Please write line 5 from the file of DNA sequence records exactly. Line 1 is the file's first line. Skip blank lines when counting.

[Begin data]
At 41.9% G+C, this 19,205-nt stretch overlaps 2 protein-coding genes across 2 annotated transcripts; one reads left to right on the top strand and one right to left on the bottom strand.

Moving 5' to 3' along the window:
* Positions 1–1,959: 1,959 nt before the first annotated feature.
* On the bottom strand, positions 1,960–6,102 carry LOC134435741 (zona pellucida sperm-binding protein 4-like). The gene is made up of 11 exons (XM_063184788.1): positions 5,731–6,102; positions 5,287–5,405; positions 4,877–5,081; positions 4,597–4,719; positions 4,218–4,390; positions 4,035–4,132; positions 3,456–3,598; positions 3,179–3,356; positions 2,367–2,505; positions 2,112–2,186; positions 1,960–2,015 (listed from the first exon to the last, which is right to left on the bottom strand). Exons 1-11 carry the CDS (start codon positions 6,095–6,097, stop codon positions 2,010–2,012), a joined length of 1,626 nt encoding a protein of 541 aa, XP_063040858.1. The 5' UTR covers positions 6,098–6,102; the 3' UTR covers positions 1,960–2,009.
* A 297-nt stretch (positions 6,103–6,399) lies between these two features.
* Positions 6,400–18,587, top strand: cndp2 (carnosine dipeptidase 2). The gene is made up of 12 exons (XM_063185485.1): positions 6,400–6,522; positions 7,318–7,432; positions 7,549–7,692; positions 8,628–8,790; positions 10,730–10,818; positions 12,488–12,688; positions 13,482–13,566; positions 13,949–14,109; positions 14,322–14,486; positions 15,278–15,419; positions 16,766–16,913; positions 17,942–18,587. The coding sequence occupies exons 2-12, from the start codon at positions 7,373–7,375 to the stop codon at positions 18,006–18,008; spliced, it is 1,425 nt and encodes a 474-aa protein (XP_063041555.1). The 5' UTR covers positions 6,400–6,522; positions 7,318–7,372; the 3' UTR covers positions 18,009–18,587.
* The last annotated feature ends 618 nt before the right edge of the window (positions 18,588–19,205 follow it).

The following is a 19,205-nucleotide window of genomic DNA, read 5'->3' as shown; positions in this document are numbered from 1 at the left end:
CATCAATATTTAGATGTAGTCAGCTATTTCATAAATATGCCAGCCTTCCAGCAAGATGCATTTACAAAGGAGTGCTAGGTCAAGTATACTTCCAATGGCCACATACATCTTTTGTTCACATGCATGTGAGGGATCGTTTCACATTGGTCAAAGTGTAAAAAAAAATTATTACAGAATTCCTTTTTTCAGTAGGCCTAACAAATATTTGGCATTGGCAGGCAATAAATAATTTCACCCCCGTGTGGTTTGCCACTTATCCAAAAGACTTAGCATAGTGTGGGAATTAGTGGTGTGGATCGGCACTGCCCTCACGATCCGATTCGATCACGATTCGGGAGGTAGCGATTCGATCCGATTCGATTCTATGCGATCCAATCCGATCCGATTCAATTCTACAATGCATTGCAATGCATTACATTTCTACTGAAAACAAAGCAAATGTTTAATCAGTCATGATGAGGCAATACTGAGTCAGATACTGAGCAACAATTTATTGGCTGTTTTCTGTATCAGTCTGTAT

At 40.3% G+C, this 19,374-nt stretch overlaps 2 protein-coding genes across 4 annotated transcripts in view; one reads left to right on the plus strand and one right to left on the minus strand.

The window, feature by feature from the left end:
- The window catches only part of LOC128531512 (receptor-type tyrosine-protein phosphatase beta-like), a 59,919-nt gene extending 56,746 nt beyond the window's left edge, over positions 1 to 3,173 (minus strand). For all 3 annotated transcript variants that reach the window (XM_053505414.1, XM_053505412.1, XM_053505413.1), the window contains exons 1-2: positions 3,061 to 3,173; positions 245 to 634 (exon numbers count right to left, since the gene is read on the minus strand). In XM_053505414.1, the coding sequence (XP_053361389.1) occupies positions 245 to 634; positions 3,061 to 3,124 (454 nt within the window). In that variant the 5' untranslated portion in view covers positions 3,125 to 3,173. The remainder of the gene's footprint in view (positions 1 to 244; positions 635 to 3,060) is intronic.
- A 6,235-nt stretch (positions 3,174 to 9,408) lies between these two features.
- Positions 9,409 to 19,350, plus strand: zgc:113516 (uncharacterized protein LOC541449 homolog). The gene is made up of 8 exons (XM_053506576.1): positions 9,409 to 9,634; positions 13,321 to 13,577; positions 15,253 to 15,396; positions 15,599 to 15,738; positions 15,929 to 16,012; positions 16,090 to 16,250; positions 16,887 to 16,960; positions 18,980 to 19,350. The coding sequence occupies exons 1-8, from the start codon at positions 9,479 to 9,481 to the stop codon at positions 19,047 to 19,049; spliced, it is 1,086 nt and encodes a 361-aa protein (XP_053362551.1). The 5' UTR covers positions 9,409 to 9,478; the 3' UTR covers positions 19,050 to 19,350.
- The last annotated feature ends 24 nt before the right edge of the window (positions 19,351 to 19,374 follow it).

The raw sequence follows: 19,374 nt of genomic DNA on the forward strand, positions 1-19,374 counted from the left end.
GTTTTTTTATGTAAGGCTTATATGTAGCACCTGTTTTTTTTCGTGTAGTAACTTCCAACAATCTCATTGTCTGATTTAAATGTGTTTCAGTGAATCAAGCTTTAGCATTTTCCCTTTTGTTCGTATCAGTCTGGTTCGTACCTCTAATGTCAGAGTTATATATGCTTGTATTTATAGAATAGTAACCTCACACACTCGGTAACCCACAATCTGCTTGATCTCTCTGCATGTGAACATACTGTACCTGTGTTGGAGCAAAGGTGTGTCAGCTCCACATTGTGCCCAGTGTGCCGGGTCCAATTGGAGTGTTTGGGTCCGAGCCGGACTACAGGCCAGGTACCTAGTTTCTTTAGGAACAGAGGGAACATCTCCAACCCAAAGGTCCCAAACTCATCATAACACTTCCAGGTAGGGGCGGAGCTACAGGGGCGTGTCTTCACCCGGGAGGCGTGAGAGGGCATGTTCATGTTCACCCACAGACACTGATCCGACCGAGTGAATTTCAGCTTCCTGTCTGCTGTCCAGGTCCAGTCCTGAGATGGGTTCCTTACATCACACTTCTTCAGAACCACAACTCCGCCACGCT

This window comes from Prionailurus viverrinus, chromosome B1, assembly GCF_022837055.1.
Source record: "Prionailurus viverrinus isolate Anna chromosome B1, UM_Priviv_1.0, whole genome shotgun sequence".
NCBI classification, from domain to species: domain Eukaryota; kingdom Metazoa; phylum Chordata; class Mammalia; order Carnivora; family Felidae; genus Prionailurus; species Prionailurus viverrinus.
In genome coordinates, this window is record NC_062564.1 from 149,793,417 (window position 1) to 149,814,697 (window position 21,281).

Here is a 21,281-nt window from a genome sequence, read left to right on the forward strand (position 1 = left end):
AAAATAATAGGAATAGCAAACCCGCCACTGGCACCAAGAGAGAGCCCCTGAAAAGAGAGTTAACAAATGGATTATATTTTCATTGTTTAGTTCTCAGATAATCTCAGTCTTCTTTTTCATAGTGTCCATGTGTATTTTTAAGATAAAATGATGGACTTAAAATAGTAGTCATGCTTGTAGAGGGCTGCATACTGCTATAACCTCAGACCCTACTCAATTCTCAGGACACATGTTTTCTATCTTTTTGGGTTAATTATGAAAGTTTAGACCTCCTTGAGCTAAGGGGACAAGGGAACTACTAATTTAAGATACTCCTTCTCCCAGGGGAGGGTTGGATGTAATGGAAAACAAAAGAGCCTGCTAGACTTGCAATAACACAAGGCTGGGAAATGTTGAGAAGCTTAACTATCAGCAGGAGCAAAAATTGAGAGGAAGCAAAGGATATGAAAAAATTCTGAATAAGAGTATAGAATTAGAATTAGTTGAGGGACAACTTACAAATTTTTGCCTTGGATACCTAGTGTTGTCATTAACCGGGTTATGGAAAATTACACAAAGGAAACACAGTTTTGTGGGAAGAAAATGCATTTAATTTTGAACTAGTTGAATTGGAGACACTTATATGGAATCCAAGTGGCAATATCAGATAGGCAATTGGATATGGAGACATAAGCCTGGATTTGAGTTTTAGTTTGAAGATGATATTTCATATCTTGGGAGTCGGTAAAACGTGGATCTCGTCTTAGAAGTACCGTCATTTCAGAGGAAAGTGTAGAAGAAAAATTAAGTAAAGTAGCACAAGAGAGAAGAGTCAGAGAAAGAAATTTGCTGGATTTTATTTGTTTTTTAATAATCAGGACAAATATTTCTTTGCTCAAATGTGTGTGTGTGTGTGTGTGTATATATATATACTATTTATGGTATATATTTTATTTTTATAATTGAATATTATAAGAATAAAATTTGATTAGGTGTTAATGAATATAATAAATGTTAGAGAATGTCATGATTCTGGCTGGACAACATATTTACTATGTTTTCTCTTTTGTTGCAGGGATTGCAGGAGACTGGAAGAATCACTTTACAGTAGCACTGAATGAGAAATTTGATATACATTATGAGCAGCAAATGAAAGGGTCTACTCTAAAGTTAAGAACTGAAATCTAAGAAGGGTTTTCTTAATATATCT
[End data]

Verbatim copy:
* A 297-nt stretch (positions 6,103–6,399) lies between these two features.